Neoliberal illogic

Published : Feb 11, 2011 00:00 IST

The government has, through another of its slot machine committees, to borrow Joan Robinson's term (where the government puts in the coin and gets the report it wants), even rejected a proposal of the National Advisory Council to provide food security to the people. Here, at the wholesale market at Yeshwantpur in Bangalore. - R. GOPINATHAN

The government has, through another of its slot machine committees, to borrow Joan Robinson's term (where the government puts in the coin and gets the report it wants), even rejected a proposal of the National Advisory Council to provide food security to the people. Here, at the wholesale market at Yeshwantpur in Bangalore. - R. GOPINATHAN

The class bias in government policy is clear in the decision to release a small amount of foodgrain in the open market to tackle inflation.

MOST people would agree that there is a strong element of speculation underlying the current inflation and that forward trading contributes to it. Yet the government, though it has banned forward trading in certain commodities under public pressure, is curiously reluctant to see this point. The reason lies in its commitment to neoliberal reforms.

Neoliberal policies include the removal of ban on forward trading. This is justified by the argument that speculation, which forward trading encourages, is beneficial: it has a price-stabilising effect rather than a price-destabilising effect. The argument runs as follows: consider a year when there is an output shortfall. This would put pressure on prices. Now, since there is no particular reason to expect another output shortfall next year, everybody will believe that the price next year will be back to normal. They would therefore expect the current year's abnormal prices, caused by the output shortfall, to fall next year. This expectation of price fall will induce people to reduce their holding of stocks of this commodity below what they would otherwise have done; and this will moderate the price rise in the current year itself.

Hence, it is argued, speculation has the effect of moderating price fluctuations, that is, reducing their amplitude. It also follows from this reasoning that when there are no output shortfalls there is no question of speculation itself conjuring up any deliberate scarcity out of thin air and pushing up prices. And if speculation can do no harm but can only do good then barriers to speculation, such as the ban on forward trading, should be removed. All markets, including forward markets, should be left to function freely.

The obvious fallacy of this argument lies in the assumption that the current price rise does not affect the price that is expected to prevail next year, that is, that the notion of the normal remains unaffected by the current price rise. This is wrong. If, for instance, because of the current price rise there are salary increases in some segments of the economy, then the money demand next year will be higher, so that even with no output shortfall, the normal price next year will be higher. If speculators' expectation of the next year's price is, for whatever reasons, affected by the current year's price rise itself, then speculation in the current year may well raise current prices higher than they would otherwise have risen. And the same is true if speculators take into consideration not the ground reality alone sans speculation, but the actions of other speculators too. In such a case the argument about speculation being price-stabilising breaks down.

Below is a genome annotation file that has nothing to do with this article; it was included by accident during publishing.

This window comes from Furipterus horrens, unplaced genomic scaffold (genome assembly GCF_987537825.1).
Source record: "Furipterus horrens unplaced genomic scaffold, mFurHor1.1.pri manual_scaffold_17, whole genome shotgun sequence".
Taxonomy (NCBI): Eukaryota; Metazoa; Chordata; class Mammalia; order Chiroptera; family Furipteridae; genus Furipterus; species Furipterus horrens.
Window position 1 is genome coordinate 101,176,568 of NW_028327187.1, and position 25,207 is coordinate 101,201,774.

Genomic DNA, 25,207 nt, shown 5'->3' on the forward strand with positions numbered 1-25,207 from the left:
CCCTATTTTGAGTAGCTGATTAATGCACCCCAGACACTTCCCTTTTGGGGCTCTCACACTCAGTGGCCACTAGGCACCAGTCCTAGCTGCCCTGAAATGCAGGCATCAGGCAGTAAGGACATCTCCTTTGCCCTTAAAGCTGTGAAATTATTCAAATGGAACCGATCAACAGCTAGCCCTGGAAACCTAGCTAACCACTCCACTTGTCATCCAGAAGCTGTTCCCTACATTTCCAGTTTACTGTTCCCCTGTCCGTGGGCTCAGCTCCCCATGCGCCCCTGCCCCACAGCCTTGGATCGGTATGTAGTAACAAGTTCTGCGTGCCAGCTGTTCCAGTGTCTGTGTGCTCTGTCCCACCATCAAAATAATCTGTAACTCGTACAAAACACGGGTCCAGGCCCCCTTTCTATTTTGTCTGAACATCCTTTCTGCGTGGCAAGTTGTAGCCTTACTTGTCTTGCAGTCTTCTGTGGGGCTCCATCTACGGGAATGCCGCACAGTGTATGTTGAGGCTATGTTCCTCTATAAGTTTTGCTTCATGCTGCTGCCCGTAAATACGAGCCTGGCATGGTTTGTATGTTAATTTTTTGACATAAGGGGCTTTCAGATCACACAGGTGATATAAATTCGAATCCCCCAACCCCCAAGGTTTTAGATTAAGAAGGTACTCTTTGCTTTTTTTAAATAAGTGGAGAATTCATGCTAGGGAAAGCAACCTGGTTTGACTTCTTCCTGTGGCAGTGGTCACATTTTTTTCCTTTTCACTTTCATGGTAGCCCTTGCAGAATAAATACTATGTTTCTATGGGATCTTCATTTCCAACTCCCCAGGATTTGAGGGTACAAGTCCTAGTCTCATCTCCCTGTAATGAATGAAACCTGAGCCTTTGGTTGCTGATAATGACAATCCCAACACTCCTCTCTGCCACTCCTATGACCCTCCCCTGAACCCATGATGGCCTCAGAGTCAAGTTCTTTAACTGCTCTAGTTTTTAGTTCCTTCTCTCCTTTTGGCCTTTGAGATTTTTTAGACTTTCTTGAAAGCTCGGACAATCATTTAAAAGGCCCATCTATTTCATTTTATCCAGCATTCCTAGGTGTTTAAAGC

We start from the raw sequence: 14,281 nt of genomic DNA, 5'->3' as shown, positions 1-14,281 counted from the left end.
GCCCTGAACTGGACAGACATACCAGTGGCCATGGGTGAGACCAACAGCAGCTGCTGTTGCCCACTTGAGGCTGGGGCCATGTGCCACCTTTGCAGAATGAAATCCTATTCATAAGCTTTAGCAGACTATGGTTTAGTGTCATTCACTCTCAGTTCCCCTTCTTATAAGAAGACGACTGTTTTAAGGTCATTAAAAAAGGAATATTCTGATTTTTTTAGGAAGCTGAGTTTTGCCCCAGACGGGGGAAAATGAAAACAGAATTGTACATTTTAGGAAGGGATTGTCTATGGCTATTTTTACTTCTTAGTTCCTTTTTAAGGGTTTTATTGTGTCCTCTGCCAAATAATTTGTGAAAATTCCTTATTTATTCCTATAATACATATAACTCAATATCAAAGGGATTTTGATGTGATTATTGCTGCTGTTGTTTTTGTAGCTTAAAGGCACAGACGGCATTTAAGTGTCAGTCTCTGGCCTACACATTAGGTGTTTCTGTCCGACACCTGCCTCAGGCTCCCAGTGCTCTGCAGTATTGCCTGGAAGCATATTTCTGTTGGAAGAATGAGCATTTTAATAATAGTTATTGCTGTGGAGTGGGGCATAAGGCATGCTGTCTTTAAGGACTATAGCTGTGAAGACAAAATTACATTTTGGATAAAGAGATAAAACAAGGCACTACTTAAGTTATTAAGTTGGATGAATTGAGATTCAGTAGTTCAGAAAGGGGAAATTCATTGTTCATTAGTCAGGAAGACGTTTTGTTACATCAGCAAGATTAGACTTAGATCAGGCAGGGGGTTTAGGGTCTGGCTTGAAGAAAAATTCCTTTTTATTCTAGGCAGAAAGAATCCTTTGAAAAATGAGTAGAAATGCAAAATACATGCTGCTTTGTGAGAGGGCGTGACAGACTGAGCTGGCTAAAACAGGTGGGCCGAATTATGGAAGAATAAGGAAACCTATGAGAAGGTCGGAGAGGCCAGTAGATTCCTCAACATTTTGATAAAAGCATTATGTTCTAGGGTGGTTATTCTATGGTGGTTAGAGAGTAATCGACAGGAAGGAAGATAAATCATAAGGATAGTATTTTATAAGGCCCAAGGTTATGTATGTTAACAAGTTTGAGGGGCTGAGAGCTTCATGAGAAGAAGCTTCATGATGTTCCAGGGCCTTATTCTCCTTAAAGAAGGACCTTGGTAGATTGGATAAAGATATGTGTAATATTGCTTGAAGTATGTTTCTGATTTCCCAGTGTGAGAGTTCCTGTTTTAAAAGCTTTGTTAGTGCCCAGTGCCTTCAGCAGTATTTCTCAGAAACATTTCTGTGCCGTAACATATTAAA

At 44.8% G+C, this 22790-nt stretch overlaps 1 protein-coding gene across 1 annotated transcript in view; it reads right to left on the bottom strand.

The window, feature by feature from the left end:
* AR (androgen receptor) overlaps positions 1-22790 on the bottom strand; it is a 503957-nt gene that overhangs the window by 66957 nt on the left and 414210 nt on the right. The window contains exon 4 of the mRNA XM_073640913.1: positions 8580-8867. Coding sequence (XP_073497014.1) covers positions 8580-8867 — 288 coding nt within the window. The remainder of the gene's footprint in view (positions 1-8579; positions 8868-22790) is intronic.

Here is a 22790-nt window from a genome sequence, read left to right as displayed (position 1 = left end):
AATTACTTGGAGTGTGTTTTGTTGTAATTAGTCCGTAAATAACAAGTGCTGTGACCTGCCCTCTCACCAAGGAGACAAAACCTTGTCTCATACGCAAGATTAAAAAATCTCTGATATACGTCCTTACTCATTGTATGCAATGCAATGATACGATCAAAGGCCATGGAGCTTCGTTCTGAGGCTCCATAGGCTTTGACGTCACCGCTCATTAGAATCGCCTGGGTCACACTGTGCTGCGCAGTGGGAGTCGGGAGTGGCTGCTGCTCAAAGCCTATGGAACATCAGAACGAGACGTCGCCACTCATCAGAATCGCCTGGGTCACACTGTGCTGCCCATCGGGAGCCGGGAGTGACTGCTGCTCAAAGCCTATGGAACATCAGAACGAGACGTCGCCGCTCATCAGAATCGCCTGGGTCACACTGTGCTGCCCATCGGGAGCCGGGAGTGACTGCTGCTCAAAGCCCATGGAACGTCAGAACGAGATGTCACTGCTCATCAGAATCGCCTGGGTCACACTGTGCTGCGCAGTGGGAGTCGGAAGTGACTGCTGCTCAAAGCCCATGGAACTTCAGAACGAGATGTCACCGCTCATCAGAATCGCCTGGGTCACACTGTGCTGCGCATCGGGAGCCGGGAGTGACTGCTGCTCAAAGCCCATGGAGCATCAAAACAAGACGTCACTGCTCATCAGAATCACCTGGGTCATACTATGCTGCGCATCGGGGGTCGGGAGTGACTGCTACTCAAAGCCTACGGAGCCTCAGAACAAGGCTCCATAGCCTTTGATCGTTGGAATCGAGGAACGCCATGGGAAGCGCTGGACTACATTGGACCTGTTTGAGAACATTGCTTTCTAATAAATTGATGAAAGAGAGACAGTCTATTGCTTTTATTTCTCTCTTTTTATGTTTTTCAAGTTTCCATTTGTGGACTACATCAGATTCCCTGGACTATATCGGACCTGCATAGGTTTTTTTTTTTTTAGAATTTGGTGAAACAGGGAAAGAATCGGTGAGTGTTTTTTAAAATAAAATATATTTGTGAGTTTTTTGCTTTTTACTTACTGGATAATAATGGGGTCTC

There is, however, an additional and even more powerful argument that shows why speculation is not just capable of aggravating inflation but necessarily does so. In the entire discussion above we think of speculators as being price-takers. They are assumed to behave on the basis of expecting a certain price to prevail, no matter how this expectation is formed; there is no question here of their deliberately rigging prices. But such rigging is a fact of life; and once we take it into account, the entire neoliberal argument about speculation collapses.

Such deliberate rigging of prices is ignored in the neoliberal argument because speculators are supposed to look only at the gains from speculation, and rigging the market, while it may benefit one single speculator at the expense of another, is unlikely to benefit speculators as a body. But since speculators are not just some outsiders but typically tend to be associated with the business of trading in the commodities in which they speculate, the effect of speculation on total profits, both from speculation and from trade, needs to be looked at; and when we do so, then rigging the market through speculation clearly becomes profitable not only for individual speculators but for the entire body of them.

The reason is simple. There is a whole range of commodities, the so-called essential commodities, in whose case demand is not very responsive to prices; it does not fall much as prices rise. In such cases of inelastic demand a price rise in the market increases the revenue and profits of all sellers. But, of course, if an individual seller tried to raise the price and others did not follow, then the individual seller would lose his or her market to others and end up making losses; but if all acted in concert to raise the price, then each would gain from it. The individual seller, therefore, is constrained in the matter of deliberately raising the current price.

The forward market

This is where the forward market comes to the individual seller's help. If a seller deliberately rigs up the forward price, by contracting to buy at a higher price in the next period than would have otherwise prevailed, then this fact increases the expected price for the next period for all sellers, which, in turn, raises the current price and yields a gain to all of them.